- Pockets: All of our mountain bike shorts have generous and secure pockets so you can keep some things easily accessible.
8. Cycling Shoes
There are many options for bike riding shoes and what you choose is largely dependent on what type of pedals you prefer (clips or flats) and the type of riding you like. When you’re first getting started, any sturdy shoe can work ok, but a mountain bike specific shoe will improve your power transfer, stay put on your pedals better, and hold up to the abrasion of riding. Try on several pairs to find what fits your needs best and look for a secure but comfortable fit.
9. Comfortable Mountain Biking Clothes
There’s enough to think about when learning to mountain bike so you don’t want your clothing to be one of them when on the trail - avoid this by choosing some adventure inspired apparel that will hold up to your needs.
On the bottom you’ll most likely want a chamois, which is a tight-fitting padded short, as your base layer. It reduces friction and adds a little cushion between your undercarriage and the saddle. Over the chamois we like to wear abrasion resistant, looser shorts, sometimes called “baggies”. Our mountain bike shorts are made with a durable 4-way stretch fabric that moves with you on the bike and can hold up to the rigors of riding.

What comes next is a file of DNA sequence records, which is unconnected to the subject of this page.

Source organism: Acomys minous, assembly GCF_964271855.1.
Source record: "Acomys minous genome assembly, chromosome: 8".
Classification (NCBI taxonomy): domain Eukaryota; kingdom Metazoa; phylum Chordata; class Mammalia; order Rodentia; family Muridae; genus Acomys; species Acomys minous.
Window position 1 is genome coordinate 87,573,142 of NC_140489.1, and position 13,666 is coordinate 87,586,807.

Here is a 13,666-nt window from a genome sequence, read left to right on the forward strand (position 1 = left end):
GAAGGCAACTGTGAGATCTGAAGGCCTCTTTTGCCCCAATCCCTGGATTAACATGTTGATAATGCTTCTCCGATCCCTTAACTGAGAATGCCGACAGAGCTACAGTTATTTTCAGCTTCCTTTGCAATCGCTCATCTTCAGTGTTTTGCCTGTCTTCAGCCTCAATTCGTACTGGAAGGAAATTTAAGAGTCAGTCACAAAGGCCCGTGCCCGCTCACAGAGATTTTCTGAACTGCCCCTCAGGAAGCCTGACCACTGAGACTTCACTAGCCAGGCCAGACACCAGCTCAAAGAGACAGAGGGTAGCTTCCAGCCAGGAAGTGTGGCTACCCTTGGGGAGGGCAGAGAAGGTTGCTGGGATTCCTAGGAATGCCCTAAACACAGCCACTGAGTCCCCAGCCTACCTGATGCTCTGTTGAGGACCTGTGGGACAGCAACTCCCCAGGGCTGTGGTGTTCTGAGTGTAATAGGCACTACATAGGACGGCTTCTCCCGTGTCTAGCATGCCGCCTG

On top, you can wear whatever feels most comfortable for the weather you’re in. Our Raglan ¾ is a great choice that breathes well, has ¾ length sleeves for more coverage from the sun, and has room for elbow pads. We make our shorts in sizes 00-24 and our tops in XS-XXXL because we believe everybody should have mountain bike clothing that is functional, comfortable, and fun to wear.
10. Communication Device
As much as we enjoy unplugging and enjoying nature, packing a phone or backcountry communication device is always a good back-up insurance policy. Technology can’t get you out of all unfortunate situations but if you’ll be riding within cell range it’s a good idea to bring a phone in case of emergency. There are also great mountain bike specific apps for finding (and staying on) trails. If you’ll be out of cell range a lot, it might be worth looking into satellite communication options. Nothing can replace good planning, a knowledgeable group, and letting someone at home know where you’re going and when you plan to be back, but a little technology at the right time can be lifesaving.